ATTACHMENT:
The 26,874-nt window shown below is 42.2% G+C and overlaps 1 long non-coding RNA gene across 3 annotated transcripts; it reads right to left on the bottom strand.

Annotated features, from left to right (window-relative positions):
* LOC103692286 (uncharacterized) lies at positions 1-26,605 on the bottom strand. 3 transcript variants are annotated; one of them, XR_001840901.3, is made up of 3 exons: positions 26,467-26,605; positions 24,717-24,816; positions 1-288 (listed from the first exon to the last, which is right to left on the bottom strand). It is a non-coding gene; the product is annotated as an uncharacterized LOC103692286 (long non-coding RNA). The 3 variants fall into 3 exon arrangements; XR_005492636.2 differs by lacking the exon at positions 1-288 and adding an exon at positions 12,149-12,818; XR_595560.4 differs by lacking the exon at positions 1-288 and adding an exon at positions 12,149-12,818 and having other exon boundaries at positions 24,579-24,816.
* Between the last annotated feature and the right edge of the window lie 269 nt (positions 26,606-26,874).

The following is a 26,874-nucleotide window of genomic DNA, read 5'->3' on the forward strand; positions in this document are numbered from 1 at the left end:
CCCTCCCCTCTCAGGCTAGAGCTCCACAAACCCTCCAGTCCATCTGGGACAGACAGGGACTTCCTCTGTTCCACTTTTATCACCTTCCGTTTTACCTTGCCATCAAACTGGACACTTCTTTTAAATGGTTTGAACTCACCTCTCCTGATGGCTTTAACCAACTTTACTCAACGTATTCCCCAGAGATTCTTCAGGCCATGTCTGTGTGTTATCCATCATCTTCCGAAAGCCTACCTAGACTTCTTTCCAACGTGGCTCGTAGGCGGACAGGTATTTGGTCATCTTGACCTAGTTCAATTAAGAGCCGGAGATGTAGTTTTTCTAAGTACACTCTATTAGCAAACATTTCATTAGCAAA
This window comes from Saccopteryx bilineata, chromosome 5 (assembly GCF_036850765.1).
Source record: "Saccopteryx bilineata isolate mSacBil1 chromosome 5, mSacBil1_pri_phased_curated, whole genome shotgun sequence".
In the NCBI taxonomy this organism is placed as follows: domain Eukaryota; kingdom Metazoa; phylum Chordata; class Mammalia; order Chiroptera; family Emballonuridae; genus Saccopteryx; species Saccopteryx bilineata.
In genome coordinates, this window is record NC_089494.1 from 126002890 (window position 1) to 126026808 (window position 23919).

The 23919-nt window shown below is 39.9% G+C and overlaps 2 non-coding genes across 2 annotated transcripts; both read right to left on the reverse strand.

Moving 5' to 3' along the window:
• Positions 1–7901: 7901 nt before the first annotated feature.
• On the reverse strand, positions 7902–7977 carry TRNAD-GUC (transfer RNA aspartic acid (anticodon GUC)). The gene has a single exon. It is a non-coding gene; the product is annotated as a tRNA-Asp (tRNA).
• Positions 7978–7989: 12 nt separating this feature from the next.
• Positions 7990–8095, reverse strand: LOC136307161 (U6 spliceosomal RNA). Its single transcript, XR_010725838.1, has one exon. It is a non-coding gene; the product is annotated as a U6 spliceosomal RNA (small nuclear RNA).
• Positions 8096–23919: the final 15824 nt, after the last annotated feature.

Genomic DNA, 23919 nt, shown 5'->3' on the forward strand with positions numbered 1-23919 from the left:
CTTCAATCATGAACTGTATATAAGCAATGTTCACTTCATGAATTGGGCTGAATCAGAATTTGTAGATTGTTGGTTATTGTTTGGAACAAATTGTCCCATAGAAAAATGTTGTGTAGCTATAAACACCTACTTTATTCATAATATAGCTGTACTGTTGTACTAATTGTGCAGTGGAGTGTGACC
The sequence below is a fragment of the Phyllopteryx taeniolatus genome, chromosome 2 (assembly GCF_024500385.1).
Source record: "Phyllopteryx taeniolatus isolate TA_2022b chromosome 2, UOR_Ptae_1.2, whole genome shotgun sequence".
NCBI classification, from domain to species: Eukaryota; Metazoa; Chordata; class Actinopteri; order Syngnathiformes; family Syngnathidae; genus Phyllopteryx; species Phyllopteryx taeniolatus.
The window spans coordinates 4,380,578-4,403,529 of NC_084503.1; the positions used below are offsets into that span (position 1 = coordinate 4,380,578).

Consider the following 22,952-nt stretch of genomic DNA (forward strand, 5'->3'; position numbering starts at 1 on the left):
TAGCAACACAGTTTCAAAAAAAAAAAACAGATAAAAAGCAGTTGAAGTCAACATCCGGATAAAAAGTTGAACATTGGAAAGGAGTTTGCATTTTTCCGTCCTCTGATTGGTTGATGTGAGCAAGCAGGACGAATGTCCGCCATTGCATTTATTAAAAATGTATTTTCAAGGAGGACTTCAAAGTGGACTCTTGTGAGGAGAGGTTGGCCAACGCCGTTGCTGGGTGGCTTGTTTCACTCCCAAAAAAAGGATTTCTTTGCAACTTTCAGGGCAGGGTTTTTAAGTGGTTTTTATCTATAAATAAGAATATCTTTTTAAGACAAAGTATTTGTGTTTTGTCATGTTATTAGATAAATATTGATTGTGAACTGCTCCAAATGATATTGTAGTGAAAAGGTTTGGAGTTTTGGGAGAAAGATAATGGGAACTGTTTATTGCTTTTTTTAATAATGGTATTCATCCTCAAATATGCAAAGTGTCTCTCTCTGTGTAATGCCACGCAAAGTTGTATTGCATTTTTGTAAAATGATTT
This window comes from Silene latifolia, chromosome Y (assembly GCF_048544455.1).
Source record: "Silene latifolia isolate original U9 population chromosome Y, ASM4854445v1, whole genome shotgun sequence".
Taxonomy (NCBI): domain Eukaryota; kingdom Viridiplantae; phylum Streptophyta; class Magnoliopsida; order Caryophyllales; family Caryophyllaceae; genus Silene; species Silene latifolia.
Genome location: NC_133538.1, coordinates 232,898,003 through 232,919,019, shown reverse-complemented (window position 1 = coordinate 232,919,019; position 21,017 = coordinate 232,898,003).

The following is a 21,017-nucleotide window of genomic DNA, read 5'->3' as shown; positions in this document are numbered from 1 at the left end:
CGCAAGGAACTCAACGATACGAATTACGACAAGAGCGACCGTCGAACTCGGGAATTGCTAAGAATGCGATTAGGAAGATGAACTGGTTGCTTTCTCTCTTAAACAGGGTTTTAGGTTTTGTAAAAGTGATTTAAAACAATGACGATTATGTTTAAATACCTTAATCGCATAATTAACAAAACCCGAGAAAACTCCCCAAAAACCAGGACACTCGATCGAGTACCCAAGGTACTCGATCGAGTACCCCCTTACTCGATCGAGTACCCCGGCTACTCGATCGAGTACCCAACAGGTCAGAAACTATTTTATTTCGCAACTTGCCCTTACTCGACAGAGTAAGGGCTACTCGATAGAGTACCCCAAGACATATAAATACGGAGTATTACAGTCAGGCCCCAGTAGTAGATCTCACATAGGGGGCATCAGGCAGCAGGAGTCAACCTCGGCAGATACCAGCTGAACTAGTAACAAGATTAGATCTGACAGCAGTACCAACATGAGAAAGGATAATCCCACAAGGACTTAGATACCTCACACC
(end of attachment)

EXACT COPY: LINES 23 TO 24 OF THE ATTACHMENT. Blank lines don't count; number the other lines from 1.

The window spans coordinates 4,380,578-4,403,529 of NC_084503.1; the positions used below are offsets into that span (position 1 = coordinate 4,380,578).

Consider the following 22,952-nt stretch of genomic DNA (forward strand, 5'->3'; position numbering starts at 1 on the left):